Seed Cycling: What It Is, Benefits & How it Impacts Fertility

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Seed cycling is a wellness trend that has boomed in popularity in recent years. 

Everywhere you look bloggers and influencers are raving about the practice. They claim it can help regulate hormones, reduce PMS symptoms, and even boost fertility. 

But what exactly is seed cycling and how does it work? 

And is there any science to back seed cycling benefits? Or is it just another hyped-up health trend soon to be forgotten?

This article will answer all these questions and more. Read on to learn how seed cycling works, how to do it, and what science has to say.

What is Seed Cycling?

Seed cycling is a naturopathic remedy that involves eating specific seeds during different phases of the menstrual cycle. 

During the first half of your menstrual cycle, you eat one tablespoon of ground flax and pumpkin seeds. Then after ovulation, you switch to one tablespoon of ground sesame and sunflower seeds. 

The aim is to help balance estrogen and progesterone levels – which ebb and flow throughout your cycle. 

To truly grasp the logic behind seed cycling, it helps to understand your menstrual cycle’s hormonal dance.

A Quick Refresh on Your Menstrual Cycle

Your menstrual cycle consists of two phases: the follicular phase and the luteal phase. 

The follicular phase begins the first day of your period and lasts until ovulation. During this phase, estrogen steadily rises. This causes a cascade of other hormonal changes, including a rise in LH, which triggers ovulation.

After ovulation, your luteal phase begins. During this phase, progesterone is the key player. Once an egg is released, progesterone levels climb. This helps thicken the uterine lining to prep the body for a possible pregnancy.

It’s normal for estrogen and progesterone to fluctuate throughout your cycle. But these hormones run on a delicate balance. If estrogen or progesterone levels get too high or too low, it can throw off your menstrual cycle and harm fertility. 

For example, low levels of estrogen can lead to anovulation. This is when an egg is not released during your menstrual cycle – and it’s the leading cause of infertility.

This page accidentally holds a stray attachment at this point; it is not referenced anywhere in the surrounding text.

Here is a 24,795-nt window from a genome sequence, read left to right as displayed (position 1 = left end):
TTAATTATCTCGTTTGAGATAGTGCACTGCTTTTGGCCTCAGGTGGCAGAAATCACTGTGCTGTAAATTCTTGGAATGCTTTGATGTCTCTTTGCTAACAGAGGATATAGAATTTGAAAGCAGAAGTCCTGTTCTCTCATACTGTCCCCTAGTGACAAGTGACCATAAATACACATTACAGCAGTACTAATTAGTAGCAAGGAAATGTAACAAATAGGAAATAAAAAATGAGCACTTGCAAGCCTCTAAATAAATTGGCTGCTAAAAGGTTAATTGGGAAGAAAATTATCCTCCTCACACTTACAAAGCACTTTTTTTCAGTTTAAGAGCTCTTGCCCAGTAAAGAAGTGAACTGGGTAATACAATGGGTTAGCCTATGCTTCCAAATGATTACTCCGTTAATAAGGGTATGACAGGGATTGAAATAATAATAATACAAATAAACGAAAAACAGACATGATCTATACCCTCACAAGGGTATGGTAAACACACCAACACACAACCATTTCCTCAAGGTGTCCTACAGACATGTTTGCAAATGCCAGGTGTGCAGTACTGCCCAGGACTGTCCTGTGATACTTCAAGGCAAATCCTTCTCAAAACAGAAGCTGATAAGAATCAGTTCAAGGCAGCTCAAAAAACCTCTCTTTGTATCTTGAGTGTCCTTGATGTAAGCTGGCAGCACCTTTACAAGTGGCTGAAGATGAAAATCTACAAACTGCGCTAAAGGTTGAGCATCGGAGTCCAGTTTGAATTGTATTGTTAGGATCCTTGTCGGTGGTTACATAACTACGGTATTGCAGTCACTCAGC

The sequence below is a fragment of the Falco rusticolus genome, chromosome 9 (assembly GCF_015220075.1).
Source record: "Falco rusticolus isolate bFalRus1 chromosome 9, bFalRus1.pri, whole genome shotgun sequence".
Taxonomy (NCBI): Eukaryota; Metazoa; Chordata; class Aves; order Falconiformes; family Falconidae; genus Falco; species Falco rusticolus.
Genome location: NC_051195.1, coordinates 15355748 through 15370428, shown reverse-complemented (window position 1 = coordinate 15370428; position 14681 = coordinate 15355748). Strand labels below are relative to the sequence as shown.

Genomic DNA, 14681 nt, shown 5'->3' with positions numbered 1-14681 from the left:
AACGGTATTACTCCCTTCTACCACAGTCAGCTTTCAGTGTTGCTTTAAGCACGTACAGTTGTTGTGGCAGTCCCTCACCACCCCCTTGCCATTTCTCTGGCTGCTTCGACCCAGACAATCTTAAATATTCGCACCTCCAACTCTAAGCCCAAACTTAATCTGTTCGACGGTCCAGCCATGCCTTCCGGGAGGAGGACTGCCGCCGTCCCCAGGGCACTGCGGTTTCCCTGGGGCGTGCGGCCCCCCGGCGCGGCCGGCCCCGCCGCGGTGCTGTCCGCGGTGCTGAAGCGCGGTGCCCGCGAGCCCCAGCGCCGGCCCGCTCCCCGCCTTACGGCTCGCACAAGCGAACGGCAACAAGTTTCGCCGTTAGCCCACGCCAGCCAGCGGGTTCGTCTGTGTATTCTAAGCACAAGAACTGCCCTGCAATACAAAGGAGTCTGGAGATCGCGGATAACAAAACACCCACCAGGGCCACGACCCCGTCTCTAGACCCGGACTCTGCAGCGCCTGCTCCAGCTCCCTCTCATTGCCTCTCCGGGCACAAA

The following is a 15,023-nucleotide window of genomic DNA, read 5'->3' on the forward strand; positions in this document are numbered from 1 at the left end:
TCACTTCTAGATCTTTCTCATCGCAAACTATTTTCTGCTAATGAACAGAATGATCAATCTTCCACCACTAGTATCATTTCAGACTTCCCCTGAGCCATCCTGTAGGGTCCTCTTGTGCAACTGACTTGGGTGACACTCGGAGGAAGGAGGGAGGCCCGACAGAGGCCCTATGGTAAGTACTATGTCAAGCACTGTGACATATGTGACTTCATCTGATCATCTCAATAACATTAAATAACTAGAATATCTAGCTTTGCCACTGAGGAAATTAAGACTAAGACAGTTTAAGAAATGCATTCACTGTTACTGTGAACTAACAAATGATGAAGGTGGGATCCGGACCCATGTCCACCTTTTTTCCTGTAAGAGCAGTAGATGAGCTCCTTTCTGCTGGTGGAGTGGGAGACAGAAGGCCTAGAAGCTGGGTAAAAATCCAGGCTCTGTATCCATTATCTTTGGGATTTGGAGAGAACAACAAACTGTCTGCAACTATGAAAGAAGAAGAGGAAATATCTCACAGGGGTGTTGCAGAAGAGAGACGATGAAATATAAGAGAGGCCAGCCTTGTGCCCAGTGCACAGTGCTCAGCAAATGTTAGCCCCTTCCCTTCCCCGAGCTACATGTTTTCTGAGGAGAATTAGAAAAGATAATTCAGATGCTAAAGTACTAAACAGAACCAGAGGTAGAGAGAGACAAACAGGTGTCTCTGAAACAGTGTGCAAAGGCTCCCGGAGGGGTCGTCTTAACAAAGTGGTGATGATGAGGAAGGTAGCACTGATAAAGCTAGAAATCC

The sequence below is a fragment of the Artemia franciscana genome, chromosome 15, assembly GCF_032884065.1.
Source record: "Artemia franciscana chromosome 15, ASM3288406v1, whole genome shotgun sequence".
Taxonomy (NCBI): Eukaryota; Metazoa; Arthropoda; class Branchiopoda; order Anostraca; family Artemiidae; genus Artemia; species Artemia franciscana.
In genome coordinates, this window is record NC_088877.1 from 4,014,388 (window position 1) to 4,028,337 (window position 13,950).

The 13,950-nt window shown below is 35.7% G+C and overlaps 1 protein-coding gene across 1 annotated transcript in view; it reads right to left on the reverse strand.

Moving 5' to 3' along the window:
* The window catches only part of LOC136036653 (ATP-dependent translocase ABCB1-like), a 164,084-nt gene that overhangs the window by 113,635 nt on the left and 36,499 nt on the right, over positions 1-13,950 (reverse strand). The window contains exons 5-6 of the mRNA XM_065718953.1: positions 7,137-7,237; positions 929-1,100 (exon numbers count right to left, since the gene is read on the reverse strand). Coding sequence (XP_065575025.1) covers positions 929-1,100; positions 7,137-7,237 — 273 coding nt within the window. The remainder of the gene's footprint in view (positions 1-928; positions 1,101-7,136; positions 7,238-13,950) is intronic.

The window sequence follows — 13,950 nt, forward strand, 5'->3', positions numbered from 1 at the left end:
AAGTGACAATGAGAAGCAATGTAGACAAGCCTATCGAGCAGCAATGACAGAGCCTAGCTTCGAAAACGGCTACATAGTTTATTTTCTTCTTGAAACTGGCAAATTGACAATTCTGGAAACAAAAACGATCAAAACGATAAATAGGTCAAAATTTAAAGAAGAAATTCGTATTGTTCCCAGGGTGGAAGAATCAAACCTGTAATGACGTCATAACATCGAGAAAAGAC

Low estrogen is also linked with an increased risk of miscarriage. Yet high estrogen can pose fertility problems as well. High estrogen levels can lead to irregular cycles, which makes conception more challenging. 

That’s why many women on their fertility journey are turning to seed cycling as a natural way to balance hormones. 

How Does Seed Cycling Work?

The internet is swarming with seed cycling success stories. Supporters of the practice claim it helps balance hormones and offers a laundry list of health benefits, including:

  • Easing PMS and menopause symptoms
  • Regulating menstrual cycle
  • Improving fertility
  • Stimulating ovulation
  • Reducing acne

Yet, the basis for these benefits is purely anecdotal. Currently, there’s no scientific evidence to back up the supposed benefits of seed cycling.

But there is evidence that nutrients in certain seeds may promote hormonal balance and offer symptomatic relief. 

The Science Behind Seed Cycling

In theory, seed cycling is meant to promote a healthy balance of estrogen and progesterone. Seed cycling advocates believe this happens in several ways.

For starters, seeds are rich in essential fatty acids, which help calm inflammation. Too much inflammation can increase cortisol, leading to hormonal imbalance. 

Yet the seeds used in seed cycling also contain specific nutrients that may support hormone balance. Let’s break them down seed by seed.

Flax seeds

Flax seeds are extremely rich in lignans. These are plant compounds that behave like estrogen and help remove excess estrogen from the body. 

Research shows consuming flax seeds may help balance hormones and influence your menstrual cycle. One study found consuming flax seeds helped reduce testosterone levels in women with PCOS. When testosterone gets too high, it can cause problems with ovulation. 

Another study tracked 18 women’s menstrual cycles. During the first three months when no flax seeds were consumed, there were three anovulatory cycles. Over the three months when subjects consumed flaxseed, there were no cases of anovulation.

Pumpkin seeds

Pumpkin seeds are high in zinc, a mineral that plays an important role in reproduction. Zinc supports progesterone production. It’s believed that this may help your body prepare for the progesterone rise in your luteal phase. 

Sesame seeds

Sesame seeds are another rich source of zinc, which helps boost progesterone levels as you enter the luteal phase. Sesame seeds are also high in lignans, which help regulate estrogen in the body. 

Research shows that eating sesame seeds regularly can affect the levels of sex hormone binding globulin (SHBG) in postmenopausal women. SHBG is a glycoprotein that binds to estrogen in your body. 

Sunflower seeds